The Walking Dead, “Days Gone Bye” Review
Once upon a time, The Walking Dead was exciting. No unnecessary spin-offs existed (with several more in the works), the walkers’ presence signaled danger instead of inconvenience, the filmmaking was executed with nuance and played on tension rather than shock and gore—more akin to psychological horror like Rosemary’s Baby than to the most forgettable of ’80s slashers. More importantly, viewers were ready for a zombie apocalypse series and not fatigued by them. They actually tuned in. “Days Gone Bye”, the pilot episode of the original Walking Dead series, has all of the promise and none of the creative anxiety. It is The Walking Dead firing on all cylinders and, I’m extremely relieved to say, it remains one of the most enjoyable TV pilots of all time, even in 2020, and even despite the disappointing turns the series would make in the years following its debut.
By the time “Days Gone Bye” dropped on Halloween of 2010, AMC was already in the process of bullying HBO out of its spot as the top destination for prestige dramas. Mad Men (2007) and Breaking Bad (2008) came out swinging and had already aired their fourth and third seasons, respectively—two near-perfect runs of episodes (as was Mad Men’s third season). As surprising as it is to admit now, most of us felt The Walking Dead would be the network’s third significant pillar, not just ratings-wise but in terms of quality as well. And, even though there were bumps in the road along the way, the first four seasons of The Walking Dead made a pretty convincing argument on behalf of itself. It certainly skyrocketed in the ratings department, eventually eclipsing the record-breaking Breaking Bad finale in numbers and becoming the most-watched non-broadcast network series of all time; but it was also good—and, sometimes, it was even great.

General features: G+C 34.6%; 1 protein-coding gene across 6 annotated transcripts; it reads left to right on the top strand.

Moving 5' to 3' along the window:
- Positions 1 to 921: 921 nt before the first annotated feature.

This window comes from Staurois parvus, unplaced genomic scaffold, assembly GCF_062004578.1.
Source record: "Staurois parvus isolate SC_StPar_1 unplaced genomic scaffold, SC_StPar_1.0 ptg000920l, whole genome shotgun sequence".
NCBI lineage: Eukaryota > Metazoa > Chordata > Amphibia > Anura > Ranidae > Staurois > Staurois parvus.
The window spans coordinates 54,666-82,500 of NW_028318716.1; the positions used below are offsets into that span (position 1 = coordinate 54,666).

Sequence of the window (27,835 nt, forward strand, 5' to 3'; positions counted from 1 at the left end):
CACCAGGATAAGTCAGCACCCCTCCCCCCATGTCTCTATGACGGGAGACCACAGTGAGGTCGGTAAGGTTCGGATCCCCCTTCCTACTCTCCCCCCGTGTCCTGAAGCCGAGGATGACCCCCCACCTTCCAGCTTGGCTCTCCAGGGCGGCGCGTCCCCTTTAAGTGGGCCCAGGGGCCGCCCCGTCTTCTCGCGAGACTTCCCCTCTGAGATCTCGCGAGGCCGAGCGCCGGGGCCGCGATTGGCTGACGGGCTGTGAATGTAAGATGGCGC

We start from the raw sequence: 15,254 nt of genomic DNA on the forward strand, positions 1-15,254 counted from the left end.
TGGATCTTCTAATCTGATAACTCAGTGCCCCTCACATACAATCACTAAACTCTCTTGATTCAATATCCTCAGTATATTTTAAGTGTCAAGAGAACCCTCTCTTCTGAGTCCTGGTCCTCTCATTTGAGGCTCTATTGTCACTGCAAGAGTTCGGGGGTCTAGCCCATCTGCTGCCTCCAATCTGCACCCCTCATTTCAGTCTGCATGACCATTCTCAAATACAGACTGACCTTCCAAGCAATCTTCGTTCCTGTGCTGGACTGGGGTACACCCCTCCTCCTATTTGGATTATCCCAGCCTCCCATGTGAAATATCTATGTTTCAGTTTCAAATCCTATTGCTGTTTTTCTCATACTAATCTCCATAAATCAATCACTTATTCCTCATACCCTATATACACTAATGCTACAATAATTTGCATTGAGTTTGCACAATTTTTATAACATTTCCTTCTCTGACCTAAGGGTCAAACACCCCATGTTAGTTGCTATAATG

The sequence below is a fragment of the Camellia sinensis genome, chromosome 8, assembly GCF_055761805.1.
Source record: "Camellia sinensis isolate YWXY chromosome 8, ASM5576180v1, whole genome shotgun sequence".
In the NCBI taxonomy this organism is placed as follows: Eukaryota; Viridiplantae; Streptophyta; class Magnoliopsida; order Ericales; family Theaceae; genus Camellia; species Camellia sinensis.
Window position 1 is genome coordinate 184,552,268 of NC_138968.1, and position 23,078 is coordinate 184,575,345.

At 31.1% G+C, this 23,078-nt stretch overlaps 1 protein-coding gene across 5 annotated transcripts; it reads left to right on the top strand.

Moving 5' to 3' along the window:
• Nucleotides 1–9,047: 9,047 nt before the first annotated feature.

If “Days Gone Bye” isn’t quite the best episode the series has ever done to this day, then it’s still damn close (and I’ll encourage the readers to make pitches for any of the others; mine would be season three’s “Clear”). The trademarks of what made The Walking Dead so enticing are all here: incredible makeup, haunting score and grounded performances. In fact, even though this episode belongs to Rick Grimes (Andrew Lincoln), it’s Lennie James as Morgan Jones who leaves the strongest impression. James has visible and audible gravitas as the episode peels away both layers of general exposition and Morgan’s backstory. There is a “this is what’s happening in this series” conversation between Rick and Morgan which would normally come across as forced on the page, but the strength of the performances makes the words feel necessary to the characters and viewers in equal measure.
“Days Gone Bye” also functions miraculously well as a self-contained episode of a horror-themed television series.